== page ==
An even bigger mistake was to decide to travel with packs on their backs rather than panniers.  His wife, who turned fifty at the end of their travels, quickly switched to panniers.  Their travel companions had more touring experience and rode with panniers from the start.  They also traveled with a tent and sleeping bags and camped, while Parker and his wife stayed in hotels.  All too much of the book was devoted to them trying to find hotels and also trying to find their way.  They were repeatedly getting lost.  At least Parker was fluent in French.

Their undertaking was sabotaged by the hottest summer France had experienced in years.   The heat repeatedly forced them to cut their riding short, once after only twenty-five miles.  At one point he admits he was so done in that it felt as if his "brain was suffering from a slow puncture."  His wife whines about the hygiene of squat toilets, rather than being happy about the ubiquity of public toilets.  They remain clueless to cemeteries being a source of water, something that would have made the heat much more endurable.  The book doesn't exactly live up to its subtitle--"A joyride around the first Tour de France."

They quickly discovered that following the entire route of that first Tour was beyond their capabilities even though it avoided the Alps and the Pyrenees, which really would have had them staggering.  Rather than continuing from Lyon all the way to Marseille, they turned west towards Bordeaux well before reaching the Mediterrean.  Nor did they continue all the way to the Atlantic, turning north back to Paris without even coming close to Bordeaux.  At the end they give up on going to the Parc des Princes velodrome where The Tour finished.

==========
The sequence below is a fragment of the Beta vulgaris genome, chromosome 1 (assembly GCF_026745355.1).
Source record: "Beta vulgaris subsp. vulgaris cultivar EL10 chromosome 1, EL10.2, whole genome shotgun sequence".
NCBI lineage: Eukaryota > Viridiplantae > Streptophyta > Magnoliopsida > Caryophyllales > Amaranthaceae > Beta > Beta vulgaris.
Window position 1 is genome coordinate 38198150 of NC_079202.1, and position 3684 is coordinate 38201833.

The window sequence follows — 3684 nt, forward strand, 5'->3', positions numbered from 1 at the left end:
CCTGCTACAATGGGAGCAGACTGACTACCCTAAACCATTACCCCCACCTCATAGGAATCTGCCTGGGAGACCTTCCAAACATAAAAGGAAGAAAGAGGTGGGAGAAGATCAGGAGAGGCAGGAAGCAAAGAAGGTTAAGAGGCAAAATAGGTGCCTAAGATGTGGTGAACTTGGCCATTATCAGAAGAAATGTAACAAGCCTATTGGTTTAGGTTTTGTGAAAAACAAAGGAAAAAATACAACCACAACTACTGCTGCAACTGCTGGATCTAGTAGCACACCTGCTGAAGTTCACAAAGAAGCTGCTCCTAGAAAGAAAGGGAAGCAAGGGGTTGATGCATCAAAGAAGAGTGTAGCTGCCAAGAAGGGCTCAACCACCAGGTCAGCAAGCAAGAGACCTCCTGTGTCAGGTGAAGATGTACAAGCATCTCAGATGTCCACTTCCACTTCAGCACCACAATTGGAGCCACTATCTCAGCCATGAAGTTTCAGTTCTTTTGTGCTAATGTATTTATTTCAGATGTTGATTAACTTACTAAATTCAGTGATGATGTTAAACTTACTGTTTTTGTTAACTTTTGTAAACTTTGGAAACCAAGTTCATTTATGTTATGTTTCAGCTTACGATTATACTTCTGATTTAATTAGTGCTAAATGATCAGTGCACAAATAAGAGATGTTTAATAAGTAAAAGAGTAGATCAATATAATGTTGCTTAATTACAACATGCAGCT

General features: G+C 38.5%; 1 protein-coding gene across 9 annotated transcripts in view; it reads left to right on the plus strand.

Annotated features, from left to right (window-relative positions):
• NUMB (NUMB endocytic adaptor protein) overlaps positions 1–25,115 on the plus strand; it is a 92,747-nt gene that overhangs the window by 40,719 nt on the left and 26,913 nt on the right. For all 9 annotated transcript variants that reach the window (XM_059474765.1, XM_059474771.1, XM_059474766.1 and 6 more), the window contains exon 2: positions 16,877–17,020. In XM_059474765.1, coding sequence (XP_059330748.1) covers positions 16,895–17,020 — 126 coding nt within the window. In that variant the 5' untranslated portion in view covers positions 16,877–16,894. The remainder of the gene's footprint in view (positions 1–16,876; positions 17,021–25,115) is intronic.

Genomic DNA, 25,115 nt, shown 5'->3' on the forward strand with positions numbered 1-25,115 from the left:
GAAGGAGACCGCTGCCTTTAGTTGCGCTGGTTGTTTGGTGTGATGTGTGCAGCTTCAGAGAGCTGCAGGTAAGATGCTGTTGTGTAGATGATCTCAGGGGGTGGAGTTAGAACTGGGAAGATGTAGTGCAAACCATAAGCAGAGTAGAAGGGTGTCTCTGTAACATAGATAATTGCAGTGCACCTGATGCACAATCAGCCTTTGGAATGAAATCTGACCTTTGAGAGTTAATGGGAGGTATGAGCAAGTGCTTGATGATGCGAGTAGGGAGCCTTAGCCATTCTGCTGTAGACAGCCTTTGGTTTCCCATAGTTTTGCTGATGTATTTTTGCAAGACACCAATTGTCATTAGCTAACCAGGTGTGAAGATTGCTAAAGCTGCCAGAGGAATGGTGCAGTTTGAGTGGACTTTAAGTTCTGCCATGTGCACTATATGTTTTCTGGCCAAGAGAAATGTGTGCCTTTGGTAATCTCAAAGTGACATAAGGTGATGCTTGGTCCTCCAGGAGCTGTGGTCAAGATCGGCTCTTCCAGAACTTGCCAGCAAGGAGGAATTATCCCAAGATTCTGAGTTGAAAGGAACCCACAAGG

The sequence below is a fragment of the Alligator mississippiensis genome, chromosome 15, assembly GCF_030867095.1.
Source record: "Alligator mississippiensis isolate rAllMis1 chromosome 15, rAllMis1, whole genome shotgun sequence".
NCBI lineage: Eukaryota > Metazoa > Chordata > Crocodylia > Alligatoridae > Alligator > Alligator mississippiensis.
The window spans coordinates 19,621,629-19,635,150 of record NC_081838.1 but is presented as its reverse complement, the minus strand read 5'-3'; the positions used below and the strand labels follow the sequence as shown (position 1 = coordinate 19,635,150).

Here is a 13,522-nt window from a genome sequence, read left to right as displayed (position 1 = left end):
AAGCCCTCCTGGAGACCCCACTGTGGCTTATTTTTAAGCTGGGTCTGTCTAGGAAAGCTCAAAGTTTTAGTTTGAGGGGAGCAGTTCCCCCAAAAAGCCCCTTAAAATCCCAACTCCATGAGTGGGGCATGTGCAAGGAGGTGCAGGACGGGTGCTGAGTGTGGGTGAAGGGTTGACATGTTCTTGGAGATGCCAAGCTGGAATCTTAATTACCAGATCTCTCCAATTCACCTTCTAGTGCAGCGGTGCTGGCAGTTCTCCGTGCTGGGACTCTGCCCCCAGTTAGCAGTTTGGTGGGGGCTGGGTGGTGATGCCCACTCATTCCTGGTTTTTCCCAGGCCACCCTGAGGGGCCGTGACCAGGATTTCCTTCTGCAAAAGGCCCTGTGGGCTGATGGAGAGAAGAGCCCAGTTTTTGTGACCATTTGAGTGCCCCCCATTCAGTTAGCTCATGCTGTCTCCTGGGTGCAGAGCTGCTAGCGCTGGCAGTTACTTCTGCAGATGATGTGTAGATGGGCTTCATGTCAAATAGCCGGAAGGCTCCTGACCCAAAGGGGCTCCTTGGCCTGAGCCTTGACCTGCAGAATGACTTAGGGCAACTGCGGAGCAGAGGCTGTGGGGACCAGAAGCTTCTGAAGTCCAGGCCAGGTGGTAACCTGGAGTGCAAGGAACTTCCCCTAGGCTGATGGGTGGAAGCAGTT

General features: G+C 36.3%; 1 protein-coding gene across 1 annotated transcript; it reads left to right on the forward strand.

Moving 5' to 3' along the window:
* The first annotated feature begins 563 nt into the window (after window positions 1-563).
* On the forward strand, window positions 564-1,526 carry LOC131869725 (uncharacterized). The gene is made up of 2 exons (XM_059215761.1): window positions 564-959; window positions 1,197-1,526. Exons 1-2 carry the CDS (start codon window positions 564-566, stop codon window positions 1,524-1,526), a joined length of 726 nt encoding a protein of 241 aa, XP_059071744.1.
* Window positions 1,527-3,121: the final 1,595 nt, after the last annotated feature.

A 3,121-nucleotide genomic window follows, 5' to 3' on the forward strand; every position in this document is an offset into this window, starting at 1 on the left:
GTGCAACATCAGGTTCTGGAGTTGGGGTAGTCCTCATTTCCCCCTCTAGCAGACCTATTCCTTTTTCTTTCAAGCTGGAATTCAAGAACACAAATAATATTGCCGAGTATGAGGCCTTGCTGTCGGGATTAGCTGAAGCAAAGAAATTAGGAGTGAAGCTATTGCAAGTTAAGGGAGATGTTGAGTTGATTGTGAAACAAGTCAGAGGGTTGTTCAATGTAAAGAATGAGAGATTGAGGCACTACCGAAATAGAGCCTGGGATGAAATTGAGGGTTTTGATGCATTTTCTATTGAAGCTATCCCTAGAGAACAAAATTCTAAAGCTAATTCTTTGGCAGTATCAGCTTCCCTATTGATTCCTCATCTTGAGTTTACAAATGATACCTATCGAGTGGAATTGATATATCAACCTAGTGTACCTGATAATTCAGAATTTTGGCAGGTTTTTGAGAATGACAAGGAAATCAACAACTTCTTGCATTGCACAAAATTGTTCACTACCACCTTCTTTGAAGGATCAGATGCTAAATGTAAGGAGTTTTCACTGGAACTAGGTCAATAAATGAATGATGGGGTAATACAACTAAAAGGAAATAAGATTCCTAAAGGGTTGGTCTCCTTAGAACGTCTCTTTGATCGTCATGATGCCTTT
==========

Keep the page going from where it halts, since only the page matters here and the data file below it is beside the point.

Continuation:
The book is fully redeemed though by its regular updates from that first Tour.  They aren't as frequent or as long as my tastes would prefer, but at least they elevate this from a mere touring book.  Parker understood enough of Tour history to include much material on its founder, Henri Desgrange, a character as interesting as any Tour rider. Parker aptly credits him for being "at the forefront of making cycling much more than a tool of transport...embedding its intoxicating pleasures into the marrow of French culture."  He doesn't get all his facts correct though, such as stating that Desgrange was on the scene when Eugene Christophe repaired his broken fork during the 1913 Tour, one of the most legendary events in Tour history.   The book regularly quotes books, but does not include footnotes.

They conclude their 28-day, 1250-mile tour before that year's Tour de France commences, not even trying to intersect with it.  They had a naive concern that they needed to complete their ride before July when they feared the roads would become clogged with French motorists on vacation, a concern even more misplaced than the quality of the French roads.

Despite its many shortcomings, the book did receive New Zealand's Whitcoulls travel book of the year award.  There is no denying that Parker had a great idea for a book.  But it was a book that needed to be written by someone who was more of a bicyclist and Tour enthusiast.  It is another example that it takes more than a little research to truly understand a subject.  Parker is an accomplished writer, but he was often straining to meet a quota of words when he didn't have something relevant to write about, even observing at one point, "the sun returns from the east after having gone down in the west."  He is so prone to excessive detail that he mentions nocturnal visits to the loo.

I don't regret in the least though discovering this book.  If nothing else, it informed me of a plaque in Lyons marking the conclusion of the first stage of the 1903 Race that I will have to search out.  He also mentioned a bike shop in Fourchambault owned by a former Tour rider, though he didn't mention who, that I will add to my list of places to visit next year.